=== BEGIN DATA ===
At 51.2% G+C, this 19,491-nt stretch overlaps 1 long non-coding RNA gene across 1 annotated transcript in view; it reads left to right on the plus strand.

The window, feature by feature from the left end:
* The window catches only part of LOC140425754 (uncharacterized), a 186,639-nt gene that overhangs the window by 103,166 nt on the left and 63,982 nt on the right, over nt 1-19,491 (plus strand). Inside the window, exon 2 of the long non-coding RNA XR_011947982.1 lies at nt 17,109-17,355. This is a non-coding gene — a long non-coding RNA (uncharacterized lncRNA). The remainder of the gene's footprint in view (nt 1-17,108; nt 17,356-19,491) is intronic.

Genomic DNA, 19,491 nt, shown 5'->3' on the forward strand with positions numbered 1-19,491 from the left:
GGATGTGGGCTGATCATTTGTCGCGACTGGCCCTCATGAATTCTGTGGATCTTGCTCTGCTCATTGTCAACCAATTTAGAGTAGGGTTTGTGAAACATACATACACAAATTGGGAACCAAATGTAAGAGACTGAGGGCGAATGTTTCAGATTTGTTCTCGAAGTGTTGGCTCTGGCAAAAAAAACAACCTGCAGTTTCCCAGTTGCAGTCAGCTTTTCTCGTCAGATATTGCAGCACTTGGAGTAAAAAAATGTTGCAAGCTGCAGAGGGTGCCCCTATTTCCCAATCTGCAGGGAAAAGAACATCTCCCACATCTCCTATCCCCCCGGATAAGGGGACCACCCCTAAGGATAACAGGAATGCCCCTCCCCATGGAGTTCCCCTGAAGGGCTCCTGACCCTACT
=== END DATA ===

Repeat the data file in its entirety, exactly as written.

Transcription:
At 51.2% G+C, this 19,491-nt stretch overlaps 1 long non-coding RNA gene across 1 annotated transcript in view; it reads left to right on the plus strand.

The window, feature by feature from the left end:
* The window catches only part of LOC140425754 (uncharacterized), a 186,639-nt gene that overhangs the window by 103,166 nt on the left and 63,982 nt on the right, over nt 1-19,491 (plus strand). Inside the window, exon 2 of the long non-coding RNA XR_011947982.1 lies at nt 17,109-17,355. This is a non-coding gene — a long non-coding RNA (uncharacterized lncRNA). The remainder of the gene's footprint in view (nt 1-17,108; nt 17,356-19,491) is intronic.

Genomic DNA, 19,491 nt, shown 5'->3' on the forward strand with positions numbered 1-19,491 from the left:
GGATGTGGGCTGATCATTTGTCGCGACTGGCCCTCATGAATTCTGTGGATCTTGCTCTGCTCATTGTCAACCAATTTAGAGTAGGGTTTGTGAAACATACATACACAAATTGGGAACCAAATGTAAGAGACTGAGGGCGAATGTTTCAGATTTGTTCTCGAAGTGTTGGCTCTGGCAAAAAAAACAACCTGCAGTTTCCCAGTTGCAGTCAGCTTTTCTCGTCAGATATTGCAGCACTTGGAGTAAAAAAATGTTGCAAGCTGCAGAGGGTGCCCCTATTTCCCAATCTGCAGGGAAAAGAACATCTCCCACATCTCCTATCCCCCCGGATAAGGGGACCACCCCTAAGGATAACAGGAATGCCCCTCCCCATGGAGTTCCCCTGAAGGGCTCCTGACCCTACT